Since leaving my full-time job due to illness I’ve found both solace and financial freedom in my freelance work. As well as working part-time, I also write, design tattoos, and illustrate to make some money on the side. Even if you’re not creatively talented, you may have something else to offer. Do you play an instrument? Why not consider teaching on the side? Maybe you have a knack for gardening? Offer to do some landscaping for your elderly neighbour. There’s even money to be made in completing online surveys, stocks, and joining freelance networks like Intellifluence.

Don’t waste time comparing yourself to others.

A money fact that I found hard to comprehend was that you can be happy with less. There was a time when I struggled with the fact that I no longer brought home the bacon. My life had gone from earning over a thousand a month to nothing overnight. And because my self-worth was so wrapped up in what I earned, my insecurities flared. I watched as those I knew all moved on in life, buying beautiful homes and going on lavish holidays, while I remained stuck. Yes, I had a beautiful semi-detached home, but I couldn’t see beyond my own jealousy and grief. I grieved not for someone or something, but for the life, I could have had.

The pandemic really taught my husband and I how happy we can be with less. Fewer hours at work meant more time for our passions. Less money spent on vacations meant more to spend on what we really wanted. But I was so caught up in trying to be like everyone else, that I’d ignored who I really am. I’m not into vacationing twice a year, visiting the latest restaurant, or frequenting a pub. In fact, I’d rather stay in for a drink, eat ‘fake-aways‘ and play video games than step outside my front door.

And that’s perfectly okay.


Have you any other money facts you’d like to share?

17 comments

  1. Such a great post!

    I also have an income and expenditure on an Excel spreadsheet.

    I’ve had a terrible relationship with money the last few years, due to mental illness and not having enough of it. But things are looking up.

  2. These are some really important money facts. I never used to like spending money on myself as I think well I should save. However, I would happily spend money on family and loved ones with ease. I am getting better at it though. Thank you for sharing this post.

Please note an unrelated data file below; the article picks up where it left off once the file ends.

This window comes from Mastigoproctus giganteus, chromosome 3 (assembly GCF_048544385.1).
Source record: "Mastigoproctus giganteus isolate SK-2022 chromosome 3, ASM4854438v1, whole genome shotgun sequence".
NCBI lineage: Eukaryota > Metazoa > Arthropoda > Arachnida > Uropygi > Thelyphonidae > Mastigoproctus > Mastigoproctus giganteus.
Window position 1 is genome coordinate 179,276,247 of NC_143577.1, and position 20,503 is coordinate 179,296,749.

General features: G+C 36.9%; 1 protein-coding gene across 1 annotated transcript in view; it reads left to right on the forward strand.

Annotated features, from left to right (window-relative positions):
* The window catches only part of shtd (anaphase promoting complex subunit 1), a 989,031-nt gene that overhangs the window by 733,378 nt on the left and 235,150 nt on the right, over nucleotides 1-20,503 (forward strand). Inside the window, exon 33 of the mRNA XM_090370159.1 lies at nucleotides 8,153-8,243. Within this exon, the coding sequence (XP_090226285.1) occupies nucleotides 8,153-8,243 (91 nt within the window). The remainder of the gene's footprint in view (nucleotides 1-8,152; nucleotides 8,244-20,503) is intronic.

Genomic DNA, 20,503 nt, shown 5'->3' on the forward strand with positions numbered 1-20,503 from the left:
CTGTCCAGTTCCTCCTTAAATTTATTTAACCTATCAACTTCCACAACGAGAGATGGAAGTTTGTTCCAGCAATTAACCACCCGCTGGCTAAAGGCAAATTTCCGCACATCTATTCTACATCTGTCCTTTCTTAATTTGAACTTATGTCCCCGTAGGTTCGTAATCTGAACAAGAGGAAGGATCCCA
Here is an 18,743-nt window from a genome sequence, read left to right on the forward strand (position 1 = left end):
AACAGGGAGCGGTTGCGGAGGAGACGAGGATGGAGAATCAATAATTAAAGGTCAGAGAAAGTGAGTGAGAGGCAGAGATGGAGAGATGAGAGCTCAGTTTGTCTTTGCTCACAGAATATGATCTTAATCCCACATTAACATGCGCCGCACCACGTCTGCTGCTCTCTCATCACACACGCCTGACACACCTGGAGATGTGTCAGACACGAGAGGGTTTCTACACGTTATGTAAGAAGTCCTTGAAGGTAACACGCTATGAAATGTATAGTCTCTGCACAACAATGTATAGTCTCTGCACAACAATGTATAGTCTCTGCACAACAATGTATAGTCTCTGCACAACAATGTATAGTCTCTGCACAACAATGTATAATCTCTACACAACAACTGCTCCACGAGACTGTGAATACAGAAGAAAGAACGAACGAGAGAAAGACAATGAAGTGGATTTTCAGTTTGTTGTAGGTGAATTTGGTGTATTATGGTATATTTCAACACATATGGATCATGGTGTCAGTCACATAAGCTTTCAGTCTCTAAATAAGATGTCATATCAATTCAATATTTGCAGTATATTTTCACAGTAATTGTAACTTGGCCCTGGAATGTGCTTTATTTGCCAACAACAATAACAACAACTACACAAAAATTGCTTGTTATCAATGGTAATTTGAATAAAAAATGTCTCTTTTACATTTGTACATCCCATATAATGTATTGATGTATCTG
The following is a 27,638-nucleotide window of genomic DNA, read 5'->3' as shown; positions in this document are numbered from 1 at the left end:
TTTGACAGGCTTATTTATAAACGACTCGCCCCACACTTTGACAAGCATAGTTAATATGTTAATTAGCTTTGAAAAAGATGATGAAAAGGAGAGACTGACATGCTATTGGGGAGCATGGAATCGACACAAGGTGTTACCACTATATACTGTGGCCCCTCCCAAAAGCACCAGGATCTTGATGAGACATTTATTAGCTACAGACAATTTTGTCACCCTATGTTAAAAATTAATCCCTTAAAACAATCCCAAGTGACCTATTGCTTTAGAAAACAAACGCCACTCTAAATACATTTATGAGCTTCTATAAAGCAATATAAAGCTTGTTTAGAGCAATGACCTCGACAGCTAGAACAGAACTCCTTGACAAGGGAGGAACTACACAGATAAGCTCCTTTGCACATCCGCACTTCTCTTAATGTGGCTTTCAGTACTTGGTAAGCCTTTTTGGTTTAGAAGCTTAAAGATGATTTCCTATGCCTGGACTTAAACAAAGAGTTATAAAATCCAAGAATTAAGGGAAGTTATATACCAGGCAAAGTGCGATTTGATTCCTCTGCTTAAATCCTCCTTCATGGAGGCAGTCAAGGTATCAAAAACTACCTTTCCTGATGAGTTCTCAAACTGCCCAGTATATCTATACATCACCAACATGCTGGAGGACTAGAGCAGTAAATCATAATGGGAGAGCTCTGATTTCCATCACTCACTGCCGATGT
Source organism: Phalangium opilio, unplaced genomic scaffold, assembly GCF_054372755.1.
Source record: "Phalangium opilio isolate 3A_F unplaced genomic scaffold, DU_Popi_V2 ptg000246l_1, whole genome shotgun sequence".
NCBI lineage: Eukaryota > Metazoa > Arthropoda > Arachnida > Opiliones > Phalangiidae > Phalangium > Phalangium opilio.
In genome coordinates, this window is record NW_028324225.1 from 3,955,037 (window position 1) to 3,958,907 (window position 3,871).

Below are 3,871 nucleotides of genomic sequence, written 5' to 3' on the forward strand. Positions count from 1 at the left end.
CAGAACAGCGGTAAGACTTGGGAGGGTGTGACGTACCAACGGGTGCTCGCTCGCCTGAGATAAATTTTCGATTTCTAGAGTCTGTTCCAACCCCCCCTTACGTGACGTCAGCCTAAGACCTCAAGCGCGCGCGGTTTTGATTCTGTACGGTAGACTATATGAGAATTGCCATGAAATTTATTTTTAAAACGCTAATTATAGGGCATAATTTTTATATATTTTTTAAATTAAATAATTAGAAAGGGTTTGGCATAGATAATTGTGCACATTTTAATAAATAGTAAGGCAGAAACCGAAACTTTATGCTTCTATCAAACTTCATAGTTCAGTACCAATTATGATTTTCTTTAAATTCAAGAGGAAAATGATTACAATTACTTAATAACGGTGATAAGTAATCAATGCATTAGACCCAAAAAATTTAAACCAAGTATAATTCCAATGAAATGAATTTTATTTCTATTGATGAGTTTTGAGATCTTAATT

Lauren x

  3. Budgeting is definitely overwhelming for me. Savings Calculator seems to be a good idea to understand how to manage present needs and plan things for future. I guess I will try it. Great post. 👍

  4. Talking about finances is really a need plus making sure we understand our finances indeed gave us a direction on how to be able to control and probably make a leverage on it. Good thing that there are some posts like this available so we can be more financially literate.

  5. I really love this post, and I can totally relate to how trying to calculate money gives you anxiety. I am terrible with saving and budgeting but I’m gradually becoming better.

  6. It’s so important to talk about money and how to manage it. I wish my family and I had spoken more about money and how to earn as a family while growing up. I will make sure I speak about it more when I start my little family.

  7. People that I know felt the pressure of spending a lot because of the pressure from their chosen circle of friends, and just to maintain their social status, which is somehow quite sad, to be honest. I learned not to care about what other people are saying, and not be affected by any kind of peer pressure.
    We work hard on our money, and we should work hard on spending it wisely.

  8. I have been trying to be better about shopping around and not buy things on the spot I have been even shopping around for dental & vet care and have noticed huge differences in pricing!

  9. I have never used an online financial calculator but it seems a great idea. I will keep these in mind and try them. Budgeting is something we try always to improve and work on it.

  10. It’s so important to talk about money with your family. It CAN be uncomfortable for sure, but you have to have those conversations so everyone is on the same page.

  11. I completely agree! I struggle to spend my money on things too. I’ve started giving myself the money left at the end of a month to spend on something I enjoy (usually bath bombs)

  12. I’ve found that being more honest and open about money makes me feel a LOT better about it. It can definitely be awkward – depending on who you’re talking to. And certainly not everyone needs to know your intimate financial situation. But I think everyone should be open to discussing money a bit more!